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I am an architectural designer moving onto 3D Environmental Design. Any advice? What to expect?

Long story short, one degree and 2 years of professional experience later, I am going to move away from my architectural designer job and will study a different career path that will give me more creative opportunities in the workplace. I am starving for more creative work that will make my day-to-day desk job more enjoyable. My current job is just not satisfying at all and by looking at the job requirements of higher ranked architect positions make me feel more depressed. I'd rather take a risk and try out something new to see what it is like to be a 3D Environmental artist. I studied other jobs like set design, VFX, character modeler, animators, and they all do not sound right to me, so I am very on-board with the environmental artist career category.

Obviously I'm not quitting my current job yet until I get hired by a company that fits my creative needs (gaming? film?). I live in Los Angeles so I am in a good area for jobs. Maybe I'll end up just doing freelance as a side gig without quitting my architecture career completely. Who knows? I am very happy and excited to discover more about myself and how I want to enjoy my career life ahead.

My goal in the next 9 months is to pay for an online night class (CG Spectrum) to learn Maya and Zbrush to hopefully have a serious portfolio to be considered for work. I have zero experience with those programs and I know this software is what most job postings require. My architecture portfolio does not meet the visual appeal of how other 3D Environmentalist portfolios look. By the time I'm done with that class I'll already have a good enough portfolio to start job hunting.


  1. How often do 3D Environmental Artists have to model characters? I know my preference is to model landscapes, buildings, and small random objects, but not so much into character design. Does it just depend on the company you work for?
  2. I have heard employers will generally look into your portfolio first. And if they are interested they will look at your resume. Will having an architecture degree be a bad thing? I know in some ways it could be good, or even very beneficial, but I would only have one year's worth of non-educational/non-professional software experience. How can I ensure my resume looks better than others who actually spent years in college to this specific field?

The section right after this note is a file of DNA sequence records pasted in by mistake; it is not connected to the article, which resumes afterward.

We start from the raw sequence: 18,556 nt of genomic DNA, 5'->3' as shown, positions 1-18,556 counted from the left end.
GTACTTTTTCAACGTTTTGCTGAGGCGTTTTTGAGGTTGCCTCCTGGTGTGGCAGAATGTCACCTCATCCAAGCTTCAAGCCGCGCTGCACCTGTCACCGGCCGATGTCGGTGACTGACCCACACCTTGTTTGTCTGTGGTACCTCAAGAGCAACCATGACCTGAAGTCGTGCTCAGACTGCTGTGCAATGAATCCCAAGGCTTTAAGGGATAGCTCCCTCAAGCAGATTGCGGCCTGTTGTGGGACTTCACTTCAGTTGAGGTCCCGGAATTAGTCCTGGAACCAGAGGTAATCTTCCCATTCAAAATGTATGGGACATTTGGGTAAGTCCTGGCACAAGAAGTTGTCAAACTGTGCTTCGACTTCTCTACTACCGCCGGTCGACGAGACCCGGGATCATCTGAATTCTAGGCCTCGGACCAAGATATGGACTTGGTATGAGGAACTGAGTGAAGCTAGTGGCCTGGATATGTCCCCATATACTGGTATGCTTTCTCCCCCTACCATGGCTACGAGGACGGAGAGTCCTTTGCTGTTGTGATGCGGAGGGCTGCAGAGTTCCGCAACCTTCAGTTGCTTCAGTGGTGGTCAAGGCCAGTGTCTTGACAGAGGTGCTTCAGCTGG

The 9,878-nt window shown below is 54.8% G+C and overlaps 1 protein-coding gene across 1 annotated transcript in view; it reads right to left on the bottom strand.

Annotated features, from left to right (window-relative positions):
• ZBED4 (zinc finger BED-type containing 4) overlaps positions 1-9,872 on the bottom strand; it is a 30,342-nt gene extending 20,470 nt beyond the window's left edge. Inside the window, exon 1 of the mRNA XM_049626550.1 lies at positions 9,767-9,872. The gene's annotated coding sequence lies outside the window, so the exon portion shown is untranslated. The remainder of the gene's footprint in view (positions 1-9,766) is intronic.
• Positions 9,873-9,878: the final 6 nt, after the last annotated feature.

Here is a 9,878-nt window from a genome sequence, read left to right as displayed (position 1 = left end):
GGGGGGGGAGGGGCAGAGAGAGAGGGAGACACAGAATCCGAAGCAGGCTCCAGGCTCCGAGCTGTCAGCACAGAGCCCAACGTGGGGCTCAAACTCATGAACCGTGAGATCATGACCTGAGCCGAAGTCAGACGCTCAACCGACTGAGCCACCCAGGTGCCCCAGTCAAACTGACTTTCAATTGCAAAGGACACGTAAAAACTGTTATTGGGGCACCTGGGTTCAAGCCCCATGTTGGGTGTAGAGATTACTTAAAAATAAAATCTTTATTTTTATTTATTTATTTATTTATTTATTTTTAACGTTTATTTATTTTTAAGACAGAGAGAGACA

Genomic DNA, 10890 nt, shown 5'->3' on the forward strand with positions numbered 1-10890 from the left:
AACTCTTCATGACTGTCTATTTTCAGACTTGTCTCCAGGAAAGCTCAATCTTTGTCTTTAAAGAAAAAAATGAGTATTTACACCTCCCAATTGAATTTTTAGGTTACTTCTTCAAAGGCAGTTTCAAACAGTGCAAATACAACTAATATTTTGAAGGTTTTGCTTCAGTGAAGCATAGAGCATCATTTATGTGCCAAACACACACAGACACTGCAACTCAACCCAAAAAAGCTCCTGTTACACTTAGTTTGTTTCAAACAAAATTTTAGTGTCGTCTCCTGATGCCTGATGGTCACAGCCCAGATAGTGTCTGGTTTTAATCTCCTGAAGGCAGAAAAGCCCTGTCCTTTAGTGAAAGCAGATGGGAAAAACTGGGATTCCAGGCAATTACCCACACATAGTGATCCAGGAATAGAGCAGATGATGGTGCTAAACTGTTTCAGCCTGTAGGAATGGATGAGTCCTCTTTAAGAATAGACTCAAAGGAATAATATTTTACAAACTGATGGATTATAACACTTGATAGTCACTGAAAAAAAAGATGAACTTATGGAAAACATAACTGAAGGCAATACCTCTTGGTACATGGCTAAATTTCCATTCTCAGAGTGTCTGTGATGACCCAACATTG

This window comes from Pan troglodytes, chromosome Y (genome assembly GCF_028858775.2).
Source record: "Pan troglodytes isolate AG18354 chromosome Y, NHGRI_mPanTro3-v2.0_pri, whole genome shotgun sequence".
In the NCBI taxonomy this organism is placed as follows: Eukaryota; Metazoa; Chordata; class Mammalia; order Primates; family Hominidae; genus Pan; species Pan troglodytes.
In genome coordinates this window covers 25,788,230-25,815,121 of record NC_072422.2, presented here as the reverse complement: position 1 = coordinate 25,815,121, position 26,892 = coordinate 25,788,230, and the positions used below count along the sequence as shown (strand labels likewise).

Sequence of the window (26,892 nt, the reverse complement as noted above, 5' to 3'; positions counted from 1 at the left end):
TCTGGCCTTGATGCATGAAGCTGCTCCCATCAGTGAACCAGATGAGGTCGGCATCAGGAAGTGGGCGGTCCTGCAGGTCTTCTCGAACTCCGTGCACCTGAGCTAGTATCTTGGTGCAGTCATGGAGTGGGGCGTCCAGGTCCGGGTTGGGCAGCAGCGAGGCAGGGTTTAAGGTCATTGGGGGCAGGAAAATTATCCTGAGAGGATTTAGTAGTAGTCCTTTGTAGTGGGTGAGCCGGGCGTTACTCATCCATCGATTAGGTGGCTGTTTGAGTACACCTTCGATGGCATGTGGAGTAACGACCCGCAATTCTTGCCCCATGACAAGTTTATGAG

3. Are different programs universal / similar to use? If I learn how to use Blender and add that to my portfolio/resume, would that ever help my chances of getting hired? Would it be safer to only show work in Maya/Zbrush? I heard they are the same but the layout is different. And also heard that adding personal projects in your portfolio shows you have an added interest in the industry outside of your classes (podcast).
  4. What are the chances I can get hired now? Without Maya, Max, Zbrush, Blender, and V-ray experience? I'm expecting it is slim to none, but please let me know if you agree or disagree.
  5. What other creative jobs I can seek out that also focuses on 3D design? Any

Thank you for reading. If you have any advice that you think I may not know, please drop a reply. I don't know anyone in this career to seek advice from so any encouragement/guidance is appreciated. I'm listening to the Game Dev podcast and it is so amazingly helpful to learn from professionals. I am continuing to do more research before I start my class in a few weeks. I am already looking at ArtStation too to see what I am up against. I love the idea of competitions and want to be good enough to participate in those too.



  • Neox
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    Neox godlike master sticky
    1. unless its some indie or very small studio, pretty much never. at most you'd have to make some statues. but usually if you find the right argument why not to do them, nobody will force you. likely others in a company will be better and faster than you, you not being interested will not help with the product at all...
    2. portfolio is king, i think if you work in the environment art, or leveldesign field your knowledge as an architect can only be positive
    3. if you are really good in one software, chances are you will be able to adapt into another. employers usually do give time, say for some really good max user to go into maya or vice versa, i think with blender it should be about the same, prejudices shouldnt be much of a thing here anymore. but they likely exist in some studios. i think in your position, knowing unreal engine or unity will be much more valuable than knowing zbrush for instance.
    4. slim, very slim
    5. well there is arch vis, advertisement, you could work in serious games or simulation etc. there are plenty of fields, some more creative than others, some better paid than others

    just my thoughts on the topics

  • poopipe
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    poopipe grand marshal polycounter

    I was going to add some advice but neox seems to have nailed it.

    If you have to pick a DCC to learn I'd suggest Maya. The industry is not yet ready for Blender and Max simply doesn't have the coverage that Maya does.

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